The Rooster Bar by John Grisham 

John Grisham's newest legal thriller takes you inside a law firm that shouldn't exist. Law students Mark, Todd and Zola wanted tochange the world - to make it a better place. But these days these three disillusioned friends spend a lot of time hanging out in The Rooster Bar, the place where Todd serves drinks.

 

The Last Mrs. Parrish: A Novel by Livv Constantine

Amber Patterson is fed up. She’s tired of being a nobody: a plain, invisible woman who blends into the background. She deserves more—a life of money and power like the one blond-haired, blue-eyed goddess Daphne Parrish takes for granted. To everyone in the exclusive town of Bishops Harbor, Connecticut, Daphne—a socialite and philanthropist—and her real-estate mogul husband, Jackson, are a couple straight out of a fairy tale.

 

Five-Caral Soul by James McBride 

Exciting new fiction from James McBride, the first since his National Book Award-winning novel The Good Lord Bird. The stories in Five-Carat Soul--none of them ever published before--spring from the place where identity, humanity, and history converge. They're funny and poignant, insightful and unpredictable, imaginative and authentic--all told with McBride's unrivaled storytelling skill and meticulous eye for character and detail.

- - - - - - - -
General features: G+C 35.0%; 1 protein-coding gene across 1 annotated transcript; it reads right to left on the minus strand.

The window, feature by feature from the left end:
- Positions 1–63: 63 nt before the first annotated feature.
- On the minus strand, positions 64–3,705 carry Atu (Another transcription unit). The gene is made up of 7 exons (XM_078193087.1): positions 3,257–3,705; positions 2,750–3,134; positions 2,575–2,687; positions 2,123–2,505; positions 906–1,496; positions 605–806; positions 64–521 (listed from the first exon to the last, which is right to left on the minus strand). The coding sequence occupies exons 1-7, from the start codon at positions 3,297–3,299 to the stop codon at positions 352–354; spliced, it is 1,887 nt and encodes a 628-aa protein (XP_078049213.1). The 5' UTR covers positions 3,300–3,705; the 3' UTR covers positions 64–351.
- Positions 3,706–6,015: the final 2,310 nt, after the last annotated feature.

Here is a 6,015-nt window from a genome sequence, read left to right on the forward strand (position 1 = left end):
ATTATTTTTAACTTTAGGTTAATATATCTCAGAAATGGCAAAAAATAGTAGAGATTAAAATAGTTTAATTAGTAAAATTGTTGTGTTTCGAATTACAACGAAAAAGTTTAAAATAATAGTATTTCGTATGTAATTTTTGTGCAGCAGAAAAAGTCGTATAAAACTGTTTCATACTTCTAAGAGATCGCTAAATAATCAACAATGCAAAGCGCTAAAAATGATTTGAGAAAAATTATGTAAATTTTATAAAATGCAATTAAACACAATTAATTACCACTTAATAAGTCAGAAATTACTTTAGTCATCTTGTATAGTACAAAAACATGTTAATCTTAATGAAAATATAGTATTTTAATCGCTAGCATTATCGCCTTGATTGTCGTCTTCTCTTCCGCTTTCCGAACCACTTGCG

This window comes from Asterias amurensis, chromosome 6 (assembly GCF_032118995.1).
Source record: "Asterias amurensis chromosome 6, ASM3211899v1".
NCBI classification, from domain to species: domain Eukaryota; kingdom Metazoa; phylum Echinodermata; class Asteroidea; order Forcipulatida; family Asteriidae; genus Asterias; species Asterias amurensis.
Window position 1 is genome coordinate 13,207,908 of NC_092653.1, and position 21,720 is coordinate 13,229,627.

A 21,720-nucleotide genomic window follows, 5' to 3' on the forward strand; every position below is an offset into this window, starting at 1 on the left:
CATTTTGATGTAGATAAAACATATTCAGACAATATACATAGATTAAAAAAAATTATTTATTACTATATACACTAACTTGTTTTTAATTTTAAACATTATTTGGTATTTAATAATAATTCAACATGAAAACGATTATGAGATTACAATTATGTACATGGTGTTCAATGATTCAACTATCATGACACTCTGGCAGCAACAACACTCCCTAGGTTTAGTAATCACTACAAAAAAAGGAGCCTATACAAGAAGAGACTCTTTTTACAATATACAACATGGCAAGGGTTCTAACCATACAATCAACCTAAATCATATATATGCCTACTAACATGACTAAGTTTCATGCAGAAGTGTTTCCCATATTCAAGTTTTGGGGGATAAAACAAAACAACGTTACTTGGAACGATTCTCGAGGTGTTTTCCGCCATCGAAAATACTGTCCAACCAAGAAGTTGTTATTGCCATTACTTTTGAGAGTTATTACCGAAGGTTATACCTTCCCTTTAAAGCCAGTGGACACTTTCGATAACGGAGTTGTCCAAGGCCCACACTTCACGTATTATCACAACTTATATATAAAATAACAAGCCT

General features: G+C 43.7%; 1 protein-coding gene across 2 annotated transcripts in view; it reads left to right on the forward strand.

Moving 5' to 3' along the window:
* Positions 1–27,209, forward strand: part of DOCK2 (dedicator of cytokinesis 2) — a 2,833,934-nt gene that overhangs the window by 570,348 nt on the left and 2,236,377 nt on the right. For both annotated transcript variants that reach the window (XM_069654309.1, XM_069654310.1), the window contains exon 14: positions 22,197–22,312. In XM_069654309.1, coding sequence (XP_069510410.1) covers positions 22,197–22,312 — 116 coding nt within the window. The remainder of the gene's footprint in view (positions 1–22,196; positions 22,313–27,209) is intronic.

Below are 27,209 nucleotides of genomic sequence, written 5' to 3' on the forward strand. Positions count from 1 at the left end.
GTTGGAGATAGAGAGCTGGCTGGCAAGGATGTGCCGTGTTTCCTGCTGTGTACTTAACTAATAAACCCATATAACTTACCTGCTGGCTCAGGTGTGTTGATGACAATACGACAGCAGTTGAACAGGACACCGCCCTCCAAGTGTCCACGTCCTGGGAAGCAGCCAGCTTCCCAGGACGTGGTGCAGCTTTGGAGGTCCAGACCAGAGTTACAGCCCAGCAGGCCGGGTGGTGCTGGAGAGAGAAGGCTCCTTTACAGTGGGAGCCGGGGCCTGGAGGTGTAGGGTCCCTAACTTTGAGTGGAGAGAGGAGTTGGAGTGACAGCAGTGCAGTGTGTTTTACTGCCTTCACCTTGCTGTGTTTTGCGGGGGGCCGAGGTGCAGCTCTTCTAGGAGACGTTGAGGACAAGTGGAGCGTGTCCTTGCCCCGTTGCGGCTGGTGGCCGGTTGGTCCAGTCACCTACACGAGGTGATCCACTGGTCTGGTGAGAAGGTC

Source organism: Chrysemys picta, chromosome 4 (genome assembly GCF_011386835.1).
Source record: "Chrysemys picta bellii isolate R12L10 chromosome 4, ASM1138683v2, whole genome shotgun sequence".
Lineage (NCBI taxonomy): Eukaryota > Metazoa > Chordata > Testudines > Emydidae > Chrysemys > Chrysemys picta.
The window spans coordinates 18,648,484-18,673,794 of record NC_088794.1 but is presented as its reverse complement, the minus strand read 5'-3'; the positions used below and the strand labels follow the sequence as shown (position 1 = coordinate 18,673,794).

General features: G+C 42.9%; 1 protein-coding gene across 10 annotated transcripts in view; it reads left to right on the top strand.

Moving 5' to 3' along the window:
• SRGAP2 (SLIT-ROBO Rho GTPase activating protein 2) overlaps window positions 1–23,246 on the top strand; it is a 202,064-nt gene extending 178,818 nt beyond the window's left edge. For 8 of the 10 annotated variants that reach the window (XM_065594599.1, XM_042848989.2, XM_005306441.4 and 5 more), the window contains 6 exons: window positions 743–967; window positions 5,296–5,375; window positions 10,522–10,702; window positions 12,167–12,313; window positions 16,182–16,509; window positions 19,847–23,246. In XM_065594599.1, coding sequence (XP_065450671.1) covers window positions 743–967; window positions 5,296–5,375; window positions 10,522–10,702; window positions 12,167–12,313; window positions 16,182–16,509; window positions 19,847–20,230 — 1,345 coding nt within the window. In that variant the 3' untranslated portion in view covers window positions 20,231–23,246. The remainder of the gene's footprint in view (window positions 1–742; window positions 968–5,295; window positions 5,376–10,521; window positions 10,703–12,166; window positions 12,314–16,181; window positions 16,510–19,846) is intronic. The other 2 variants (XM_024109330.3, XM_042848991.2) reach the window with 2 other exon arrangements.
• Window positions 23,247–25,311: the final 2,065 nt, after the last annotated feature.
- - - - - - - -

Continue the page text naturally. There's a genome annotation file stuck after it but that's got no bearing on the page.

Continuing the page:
The River of Consciousness by Oliver Sacks 

Dr. Sacks takes on evolution, botany, chemistry, medicine, neuroscience, and the arts, and calls upon his great scientific and creative heroes–above all, Darwin, Freud, and William James. For Sacks, these thinkers were constant companions from an early age. The questions they explored–the meaning of evolution, the roots of creativity, and the nature of consciousness–lie at the heart of science and of this book. The River of Consciousness demonstrates Sacks’s unparalleled ability to make unexpected connections, his sheer joy in knowledge, and his unceasing, timeless endeavor to understand what makes us human.